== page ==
I do think this remaster could have done a lot more to make it the definitive version of Persona 3, like an anime cutscene viewer (there are none aside from the openings), the ability to choose between the male and female social link versions, being able to choose inherited abilities (something SMT Nocturne Remastered added) altering some problematic things like being able to romance Ken (who is a child) or the trans woman in Operation Babe Hunt, having gay romances, I could go on, but there is a reason this is still my favorite Persona game. I may love the P2 cast, Inaba may be cozy, and P5 may have the most style, but Tatsumi Port Island is home. Your party here starts off abrasive and hesitant to open up, but they slowly become your found family over the course of the game. The game explores the theme of death so well that it still resonates with me just as much as it did when I first played it. There’s just something special about P3P, and I love it – flaws and all.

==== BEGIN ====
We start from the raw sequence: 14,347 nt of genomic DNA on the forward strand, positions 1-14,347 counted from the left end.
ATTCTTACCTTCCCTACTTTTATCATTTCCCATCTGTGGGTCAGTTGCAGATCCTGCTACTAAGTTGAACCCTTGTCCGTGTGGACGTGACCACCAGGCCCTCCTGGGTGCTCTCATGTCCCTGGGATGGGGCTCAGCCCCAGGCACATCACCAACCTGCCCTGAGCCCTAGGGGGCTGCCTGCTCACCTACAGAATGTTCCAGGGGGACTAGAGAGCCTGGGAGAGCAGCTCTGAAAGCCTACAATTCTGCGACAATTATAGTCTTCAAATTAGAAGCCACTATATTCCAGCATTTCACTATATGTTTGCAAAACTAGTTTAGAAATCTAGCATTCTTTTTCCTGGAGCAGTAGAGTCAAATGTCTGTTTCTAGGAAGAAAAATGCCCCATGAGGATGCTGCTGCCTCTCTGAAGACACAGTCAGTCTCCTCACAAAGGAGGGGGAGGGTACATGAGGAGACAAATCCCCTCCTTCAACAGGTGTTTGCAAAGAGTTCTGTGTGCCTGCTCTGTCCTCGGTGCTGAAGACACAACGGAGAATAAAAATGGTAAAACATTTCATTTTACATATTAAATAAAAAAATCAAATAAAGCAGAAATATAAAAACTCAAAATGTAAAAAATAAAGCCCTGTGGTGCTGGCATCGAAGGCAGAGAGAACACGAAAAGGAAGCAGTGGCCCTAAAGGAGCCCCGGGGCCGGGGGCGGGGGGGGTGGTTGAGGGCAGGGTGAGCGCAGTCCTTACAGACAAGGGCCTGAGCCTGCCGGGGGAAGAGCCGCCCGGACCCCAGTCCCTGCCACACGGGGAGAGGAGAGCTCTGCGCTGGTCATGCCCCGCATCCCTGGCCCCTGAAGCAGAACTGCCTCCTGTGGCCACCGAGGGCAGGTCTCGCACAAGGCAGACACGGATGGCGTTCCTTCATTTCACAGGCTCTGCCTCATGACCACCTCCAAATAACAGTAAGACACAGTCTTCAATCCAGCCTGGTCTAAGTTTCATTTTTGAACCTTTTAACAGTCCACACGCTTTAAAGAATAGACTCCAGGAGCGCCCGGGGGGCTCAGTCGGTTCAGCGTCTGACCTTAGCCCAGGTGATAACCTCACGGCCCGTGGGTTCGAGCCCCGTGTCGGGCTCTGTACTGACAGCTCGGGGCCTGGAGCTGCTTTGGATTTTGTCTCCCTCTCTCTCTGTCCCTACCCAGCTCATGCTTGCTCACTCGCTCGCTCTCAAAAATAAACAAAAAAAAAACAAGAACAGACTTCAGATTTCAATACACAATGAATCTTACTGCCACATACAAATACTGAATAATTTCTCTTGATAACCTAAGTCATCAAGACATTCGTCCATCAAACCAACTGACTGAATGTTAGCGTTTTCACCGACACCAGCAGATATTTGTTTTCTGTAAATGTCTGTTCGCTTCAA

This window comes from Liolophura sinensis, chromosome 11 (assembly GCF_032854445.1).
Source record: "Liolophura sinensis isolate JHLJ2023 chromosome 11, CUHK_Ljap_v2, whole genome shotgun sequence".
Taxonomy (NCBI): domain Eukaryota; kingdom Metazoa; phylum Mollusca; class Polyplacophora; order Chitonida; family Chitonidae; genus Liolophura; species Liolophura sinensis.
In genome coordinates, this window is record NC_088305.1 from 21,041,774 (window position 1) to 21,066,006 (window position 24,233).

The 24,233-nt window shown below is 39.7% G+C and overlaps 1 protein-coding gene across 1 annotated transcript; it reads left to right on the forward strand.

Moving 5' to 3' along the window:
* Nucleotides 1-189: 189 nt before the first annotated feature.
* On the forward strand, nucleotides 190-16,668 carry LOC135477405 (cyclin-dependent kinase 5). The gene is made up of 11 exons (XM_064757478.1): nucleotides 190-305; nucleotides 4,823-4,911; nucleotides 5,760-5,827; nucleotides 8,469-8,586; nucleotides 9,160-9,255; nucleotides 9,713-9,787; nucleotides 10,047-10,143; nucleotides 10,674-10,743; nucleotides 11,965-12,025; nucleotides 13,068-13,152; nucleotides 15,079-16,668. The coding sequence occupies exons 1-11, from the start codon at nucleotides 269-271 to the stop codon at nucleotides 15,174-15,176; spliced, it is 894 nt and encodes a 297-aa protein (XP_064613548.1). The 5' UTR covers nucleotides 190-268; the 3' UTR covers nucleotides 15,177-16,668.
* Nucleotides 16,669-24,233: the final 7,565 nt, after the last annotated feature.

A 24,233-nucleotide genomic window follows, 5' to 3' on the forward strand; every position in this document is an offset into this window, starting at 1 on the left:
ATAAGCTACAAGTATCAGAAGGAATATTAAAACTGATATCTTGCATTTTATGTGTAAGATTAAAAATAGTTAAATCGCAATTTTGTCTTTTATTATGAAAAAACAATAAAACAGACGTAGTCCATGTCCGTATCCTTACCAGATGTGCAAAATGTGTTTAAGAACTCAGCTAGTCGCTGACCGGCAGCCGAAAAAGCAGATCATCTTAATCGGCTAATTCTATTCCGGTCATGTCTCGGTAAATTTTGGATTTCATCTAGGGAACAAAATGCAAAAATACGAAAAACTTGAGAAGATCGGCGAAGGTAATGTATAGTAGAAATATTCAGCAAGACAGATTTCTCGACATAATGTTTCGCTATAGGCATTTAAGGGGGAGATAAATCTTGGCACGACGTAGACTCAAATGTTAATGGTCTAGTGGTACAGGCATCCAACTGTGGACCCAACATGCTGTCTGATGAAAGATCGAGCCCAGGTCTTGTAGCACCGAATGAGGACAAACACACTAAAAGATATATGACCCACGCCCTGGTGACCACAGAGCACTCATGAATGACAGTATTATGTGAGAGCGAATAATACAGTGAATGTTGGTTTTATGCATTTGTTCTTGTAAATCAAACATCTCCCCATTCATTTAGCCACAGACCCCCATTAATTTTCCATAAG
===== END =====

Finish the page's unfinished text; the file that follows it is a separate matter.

Persona 3 Portable
This remaster may be closer to a simple upscale, but Persona 3 Portable is still an incredible game that set the standard for modern Persona. The game looks and runs great no matter what you play it on, with a few caveats. While this probably won’t settle the debate about P3’s definitive version, it’s great to have it easily available.